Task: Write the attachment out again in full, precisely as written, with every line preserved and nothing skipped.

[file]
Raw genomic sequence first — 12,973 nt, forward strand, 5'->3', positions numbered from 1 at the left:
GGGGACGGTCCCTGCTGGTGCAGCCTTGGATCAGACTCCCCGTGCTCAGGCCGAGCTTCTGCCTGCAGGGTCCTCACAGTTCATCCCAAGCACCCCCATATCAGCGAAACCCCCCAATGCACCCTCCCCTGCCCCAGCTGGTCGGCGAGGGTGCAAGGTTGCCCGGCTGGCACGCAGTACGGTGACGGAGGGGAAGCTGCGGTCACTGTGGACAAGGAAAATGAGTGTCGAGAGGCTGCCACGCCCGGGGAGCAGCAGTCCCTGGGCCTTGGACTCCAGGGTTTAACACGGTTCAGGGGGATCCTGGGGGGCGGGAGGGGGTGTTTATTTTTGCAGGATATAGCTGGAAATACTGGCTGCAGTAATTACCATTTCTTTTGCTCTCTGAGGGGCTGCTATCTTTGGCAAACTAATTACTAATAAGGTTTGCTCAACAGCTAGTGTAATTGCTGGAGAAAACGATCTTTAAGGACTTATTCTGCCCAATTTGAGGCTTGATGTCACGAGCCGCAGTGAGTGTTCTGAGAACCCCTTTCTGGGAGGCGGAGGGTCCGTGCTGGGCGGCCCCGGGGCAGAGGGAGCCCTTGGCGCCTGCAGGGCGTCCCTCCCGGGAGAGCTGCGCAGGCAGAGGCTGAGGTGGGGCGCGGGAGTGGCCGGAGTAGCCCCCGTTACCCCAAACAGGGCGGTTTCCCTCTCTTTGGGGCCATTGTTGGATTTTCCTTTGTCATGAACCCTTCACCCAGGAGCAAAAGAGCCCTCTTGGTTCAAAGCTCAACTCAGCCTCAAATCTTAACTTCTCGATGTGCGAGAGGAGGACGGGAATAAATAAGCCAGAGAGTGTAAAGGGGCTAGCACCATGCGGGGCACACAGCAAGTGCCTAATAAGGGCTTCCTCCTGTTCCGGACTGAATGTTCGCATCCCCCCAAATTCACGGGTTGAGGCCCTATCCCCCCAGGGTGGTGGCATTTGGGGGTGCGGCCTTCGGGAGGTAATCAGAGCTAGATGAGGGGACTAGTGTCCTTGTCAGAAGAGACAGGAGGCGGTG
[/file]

Raw genomic sequence first — 12,973 nt, forward strand, 5'->3', positions numbered from 1 at the left:
GGGGACGGTCCCTGCTGGTGCAGCCTTGGATCAGACTCCCCGTGCTCAGGCCGAGCTTCTGCCTGCAGGGTCCTCACAGTTCATCCCAAGCACCCCCATATCAGCGAAACCCCCCAATGCACCCTCCCCTGCCCCAGCTGGTCGGCGAGGGTGCAAGGTTGCCCGGCTGGCACGCAGTACGGTGACGGAGGGGAAGCTGCGGTCACTGTGGACAAGGAAAATGAGTGTCGAGAGGCTGCCACGCCCGGGGAGCAGCAGTCCCTGGGCCTTGGACTCCAGGGTTTAACACGGTTCAGGGGGATCCTGGGGGGCGGGAGGGGGTGTTTATTTTTGCAGGATATAGCTGGAAATACTGGCTGCAGTAATTACCATTTCTTTTGCTCTCTGAGGGGCTGCTATCTTTGGCAAACTAATTACTAATAAGGTTTGCTCAACAGCTAGTGTAATTGCTGGAGAAAACGATCTTTAAGGACTTATTCTGCCCAATTTGAGGCTTGATGTCACGAGCCGCAGTGAGTGTTCTGAGAACCCCTTTCTGGGAGGCGGAGGGTCCGTGCTGGGCGGCCCCGGGGCAGAGGGAGCCCTTGGCGCCTGCAGGGCGTCCCTCCCGGGAGAGCTGCGCAGGCAGAGGCTGAGGTGGGGCGCGGGAGTGGCCGGAGTAGCCCCCGTTACCCCAAACAGGGCGGTTTCCCTCTCTTTGGGGCCATTGTTGGATTTTCCTTTGTCATGAACCCTTCACCCAGGAGCAAAAGAGCCCTCTTGGTTCAAAGCTCAACTCAGCCTCAAATCTTAACTTCTCGATGTGCGAGAGGAGGACGGGAATAAATAAGCCAGAGAGTGTAAAGGGGCTAGCACCATGCGGGGCACACAGCAAGTGCCTAATAAGGGCTTCCTCCTGTTCCGGACTGAATGTTCGCATCCCCCCAAATTCACGGGTTGAGGCCCTATCCCCCCAGGGTGGTGGCATTTGGGGGTGCGGCCTTCGGGAGGTAATCAGAGCTAGATGAGGGGACTAGTGTCCTTGTCAGAAGAGACAGGAGGCGGTG